Sunday, April 14, 2024

What you need to know to host a posada this holiday season

It’s posada season! If you live in Mexico or in regions where Mexican culture prevails, you might feel a sense of…well…anticipation? Excitement? Anxiety? It seems that where there is one, there are dozens, and what was once a traditional Catholic commemoration of Mary and Joseph’s journey from Nazareth to Bethlehem has transformed, for many, into a boozy holiday party. 

Posada means “inn” or “shelter.” In its purest form, it is a religious event that begins on December 16th, the day Mary and Joseph left Nazareth in search of a place to deliver baby Jesus. For nine nights, the pair journeyed across difficult terrain until reaching Bethlehem, where Mary gave birth on December 24th, known in Mexico as Nochebuena

As a religious event, it begins in church where parishioners recite the Holy Rosary. It then continues into the local neighborhood in the form of a procession. Some processions are simple, with volunteers carrying a manger scene, while others are elaborate, theatrical reproductions of the couple’s journey.

The procession stops at the door of a house (who, in reality, is the predetermined party host for the evening), and in the form of a song will ask for an invitation to enter. This is known as la letanía, in which Joseph asks the innkeeper (in this case, the owner of the dwelling) for shelter. The figurative innkeeper responds in song, claiming there is no room. After a bit of melodic negotiation, the procession will be granted entry. And here is where the “party” portion of our posada begins.

(This is a very brief round-up of an intricate religious tradition, which I have summarized in the interest of the time you have to spend reading.)

With that said, these days the reenactment has seemingly fallen to the wayside, at least in my experience here in Mexico City.

And without such a societal obligation, I feel rather empowered to host a posada myself!

Such an announcement requires adequate research. I enlisted the help of my closest Mexican friends, memories of previously attended posadas, and, of course, the mighty internet to determine exactly what is required to throw a successful posada.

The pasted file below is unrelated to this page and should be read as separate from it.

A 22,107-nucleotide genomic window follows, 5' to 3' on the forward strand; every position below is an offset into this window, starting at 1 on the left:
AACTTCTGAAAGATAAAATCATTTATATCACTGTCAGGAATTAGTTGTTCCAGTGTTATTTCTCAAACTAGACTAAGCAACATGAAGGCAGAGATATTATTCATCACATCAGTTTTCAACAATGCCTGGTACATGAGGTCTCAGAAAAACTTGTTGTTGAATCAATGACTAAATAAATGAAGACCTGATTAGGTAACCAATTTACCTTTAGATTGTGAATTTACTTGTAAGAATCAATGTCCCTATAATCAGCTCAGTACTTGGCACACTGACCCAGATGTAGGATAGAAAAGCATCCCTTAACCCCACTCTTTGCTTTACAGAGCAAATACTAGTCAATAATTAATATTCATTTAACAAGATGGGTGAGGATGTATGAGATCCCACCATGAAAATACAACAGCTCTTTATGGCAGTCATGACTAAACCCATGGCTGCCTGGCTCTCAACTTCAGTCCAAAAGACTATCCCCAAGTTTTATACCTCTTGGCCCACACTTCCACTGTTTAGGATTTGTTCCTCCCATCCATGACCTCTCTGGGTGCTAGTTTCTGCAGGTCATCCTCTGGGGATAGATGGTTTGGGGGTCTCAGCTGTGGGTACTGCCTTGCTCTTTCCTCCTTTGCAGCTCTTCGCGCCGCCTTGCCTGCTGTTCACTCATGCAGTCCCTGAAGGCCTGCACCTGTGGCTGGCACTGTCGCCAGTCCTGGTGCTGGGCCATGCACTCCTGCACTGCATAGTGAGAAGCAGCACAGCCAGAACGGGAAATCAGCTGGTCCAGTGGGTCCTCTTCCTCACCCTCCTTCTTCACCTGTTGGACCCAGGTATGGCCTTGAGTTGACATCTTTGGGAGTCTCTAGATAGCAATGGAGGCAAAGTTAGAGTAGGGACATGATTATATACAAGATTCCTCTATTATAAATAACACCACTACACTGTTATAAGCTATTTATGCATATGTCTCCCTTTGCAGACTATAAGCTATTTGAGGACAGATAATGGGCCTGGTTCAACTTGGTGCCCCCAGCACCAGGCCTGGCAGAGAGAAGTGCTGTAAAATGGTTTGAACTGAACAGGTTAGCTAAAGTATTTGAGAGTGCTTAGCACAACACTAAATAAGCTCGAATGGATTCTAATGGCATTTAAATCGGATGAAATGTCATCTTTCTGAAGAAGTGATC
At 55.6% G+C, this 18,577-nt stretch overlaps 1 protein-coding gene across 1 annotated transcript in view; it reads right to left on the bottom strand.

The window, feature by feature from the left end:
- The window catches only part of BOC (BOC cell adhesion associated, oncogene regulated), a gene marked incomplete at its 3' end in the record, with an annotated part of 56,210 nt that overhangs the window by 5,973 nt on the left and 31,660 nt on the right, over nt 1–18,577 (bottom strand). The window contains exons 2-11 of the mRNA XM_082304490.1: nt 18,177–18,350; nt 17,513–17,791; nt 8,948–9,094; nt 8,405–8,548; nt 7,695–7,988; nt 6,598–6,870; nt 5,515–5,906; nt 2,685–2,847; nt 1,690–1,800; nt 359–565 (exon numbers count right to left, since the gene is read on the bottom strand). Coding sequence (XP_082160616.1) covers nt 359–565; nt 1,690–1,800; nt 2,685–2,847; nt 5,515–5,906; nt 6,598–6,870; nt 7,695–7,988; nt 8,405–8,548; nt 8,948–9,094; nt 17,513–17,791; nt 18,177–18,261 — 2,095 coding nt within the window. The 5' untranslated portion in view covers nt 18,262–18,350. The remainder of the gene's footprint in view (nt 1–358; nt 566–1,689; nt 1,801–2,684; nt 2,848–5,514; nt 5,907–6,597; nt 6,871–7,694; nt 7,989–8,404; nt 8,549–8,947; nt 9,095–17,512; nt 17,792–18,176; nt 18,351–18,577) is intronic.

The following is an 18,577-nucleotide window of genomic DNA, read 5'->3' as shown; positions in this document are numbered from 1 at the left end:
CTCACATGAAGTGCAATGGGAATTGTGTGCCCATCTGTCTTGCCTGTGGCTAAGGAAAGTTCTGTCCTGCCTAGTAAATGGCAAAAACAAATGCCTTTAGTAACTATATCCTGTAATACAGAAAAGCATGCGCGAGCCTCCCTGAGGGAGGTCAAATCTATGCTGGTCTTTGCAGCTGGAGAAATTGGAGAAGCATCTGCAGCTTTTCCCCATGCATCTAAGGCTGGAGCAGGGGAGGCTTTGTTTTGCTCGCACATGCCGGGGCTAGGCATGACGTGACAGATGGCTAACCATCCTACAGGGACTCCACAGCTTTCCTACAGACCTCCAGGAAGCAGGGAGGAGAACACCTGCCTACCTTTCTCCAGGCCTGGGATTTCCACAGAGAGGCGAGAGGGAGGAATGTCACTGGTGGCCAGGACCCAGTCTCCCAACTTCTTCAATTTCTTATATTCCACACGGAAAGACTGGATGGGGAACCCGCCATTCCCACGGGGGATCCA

Here is what I’ve learned:

  • The date: The posada should take place between December 16th – 24th. 
  • The ice-breaker: A sing-along of the aforementioned letanía is to take place upon arrival. Copies of the lyrics are available online and booklets are for sale in your local tianguis. Have them available for guests unfamiliar with the song. If possible, offer a candle to each attendee to light during the song.
  • The drink: Ponche will be expected. It’s a warm punch with brown sugar, sugar cane, cinnamon, and fruits such as apples, guavas, and tejocotes. Feel free to add a kickif the attendees are mostly adults. It’s okay to ask a guest (with whom you’re very close) to bring some, as posadas often have a potluck element. Or, you can make it yourself!
Tejocotes, a seasonal winter fruit. (In the Kitchen with Matt)
  • The food: Offer typical foods like tamales, pambazos, tostadas, tacos de canasta, or even enchiladas. Buñuelos, a sweet fried fritter, are also a dessert staple this time of year.
  • The gift bag: La colación are small, colorful sugar candies with a shape similar to jelly beans and a texture not unlike Sweet Tarts, often found with peanuts, almonds, or orange zest inside. These can be offered in small baskets or bags (known as un aguinaldo) to guests or can (and probably should) be included in the most important guest of all, la piñata. Speaking of…
  • The guest of honor: The piñata, which might be my sole purpose for throwing a posada to begin with, was for years stuffed with typical Mexican sweets like la colación, sugar cane (yes, the actual cane, chopped in small pieces), peanuts, oranges, mandarins, and other small fruits. It’s more common today to stuff them with chocolates or lollipops. Whatever you choose to fill it with, it will likely have six points and look like this:
Photo by Bethany Platanella

Every guest gets a shot until it’s broken. Each participant should be blindfolded, spun in a circle three or more times, and given a stick with which to bash the beautiful work of paper mache art. He or she has the length of the following dicho, which is repeated by onlookers, to attempt victory:

Dale, dale no pierdas el tino porque si lo pierdes, pierdes el camino. Ya les diste una, ya le diste dos y tu tiempo se acabó!

When the piñata is broken, there’s a chance your guests will burst out in shrieks as they crawl, quite literally, over one another to fill the aforementioned baskets or bags with as many goods as possible. It’s a sight to behold so I suggest having your camera ready to go on video mode.

And there you have it! A basic, easy-to-follow guide to hosting a successful posada. Have I missed anything? Is there any part of a posada that you really love? Leave them in the comments below.

¡Feliz Navidad!


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